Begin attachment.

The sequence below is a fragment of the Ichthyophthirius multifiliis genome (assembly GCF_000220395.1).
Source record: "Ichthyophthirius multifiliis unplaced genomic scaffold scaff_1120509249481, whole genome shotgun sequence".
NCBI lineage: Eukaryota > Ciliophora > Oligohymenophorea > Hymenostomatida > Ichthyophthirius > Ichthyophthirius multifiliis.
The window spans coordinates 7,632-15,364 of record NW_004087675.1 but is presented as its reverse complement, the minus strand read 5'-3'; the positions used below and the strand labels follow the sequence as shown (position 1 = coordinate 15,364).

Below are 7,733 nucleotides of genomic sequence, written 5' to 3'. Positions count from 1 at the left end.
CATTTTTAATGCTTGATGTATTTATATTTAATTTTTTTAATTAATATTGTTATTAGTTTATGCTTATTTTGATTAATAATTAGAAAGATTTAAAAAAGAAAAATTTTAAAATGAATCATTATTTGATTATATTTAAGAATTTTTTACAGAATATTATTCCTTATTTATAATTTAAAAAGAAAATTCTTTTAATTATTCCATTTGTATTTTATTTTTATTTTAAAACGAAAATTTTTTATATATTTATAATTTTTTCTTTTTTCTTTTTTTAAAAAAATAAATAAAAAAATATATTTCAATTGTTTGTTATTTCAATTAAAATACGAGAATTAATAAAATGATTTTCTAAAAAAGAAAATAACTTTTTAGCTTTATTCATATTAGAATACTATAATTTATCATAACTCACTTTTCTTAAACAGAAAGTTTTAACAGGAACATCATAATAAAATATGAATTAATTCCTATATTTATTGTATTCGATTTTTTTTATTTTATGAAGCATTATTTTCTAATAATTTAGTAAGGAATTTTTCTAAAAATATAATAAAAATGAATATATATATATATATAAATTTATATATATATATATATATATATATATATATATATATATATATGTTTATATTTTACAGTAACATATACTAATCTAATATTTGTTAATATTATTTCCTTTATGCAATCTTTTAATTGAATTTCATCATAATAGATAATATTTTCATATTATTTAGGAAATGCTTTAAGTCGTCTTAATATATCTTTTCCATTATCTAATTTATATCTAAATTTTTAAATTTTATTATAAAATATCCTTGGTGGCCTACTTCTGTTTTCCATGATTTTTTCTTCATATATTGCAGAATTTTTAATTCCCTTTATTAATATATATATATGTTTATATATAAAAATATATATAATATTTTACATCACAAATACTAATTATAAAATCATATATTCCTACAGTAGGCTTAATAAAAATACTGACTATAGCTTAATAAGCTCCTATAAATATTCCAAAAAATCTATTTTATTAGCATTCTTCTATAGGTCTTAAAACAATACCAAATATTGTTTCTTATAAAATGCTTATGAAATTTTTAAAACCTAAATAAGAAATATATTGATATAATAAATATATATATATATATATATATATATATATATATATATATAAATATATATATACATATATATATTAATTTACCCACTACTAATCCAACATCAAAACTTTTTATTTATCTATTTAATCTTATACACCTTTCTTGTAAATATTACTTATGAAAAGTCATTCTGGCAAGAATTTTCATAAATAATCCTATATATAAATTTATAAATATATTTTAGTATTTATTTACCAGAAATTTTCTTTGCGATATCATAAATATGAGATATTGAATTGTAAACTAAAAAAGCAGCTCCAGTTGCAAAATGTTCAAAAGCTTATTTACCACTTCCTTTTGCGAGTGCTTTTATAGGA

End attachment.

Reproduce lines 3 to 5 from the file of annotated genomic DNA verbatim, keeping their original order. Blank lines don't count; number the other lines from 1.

NCBI lineage: Eukaryota > Ciliophora > Oligohymenophorea > Hymenostomatida > Ichthyophthirius > Ichthyophthirius multifiliis.
The window spans coordinates 7,632-15,364 of record NW_004087675.1 but is presented as its reverse complement, the minus strand read 5'-3'; the positions used below and the strand labels follow the sequence as shown (position 1 = coordinate 15,364).

Below are 7,733 nucleotides of genomic sequence, written 5' to 3'. Positions count from 1 at the left end.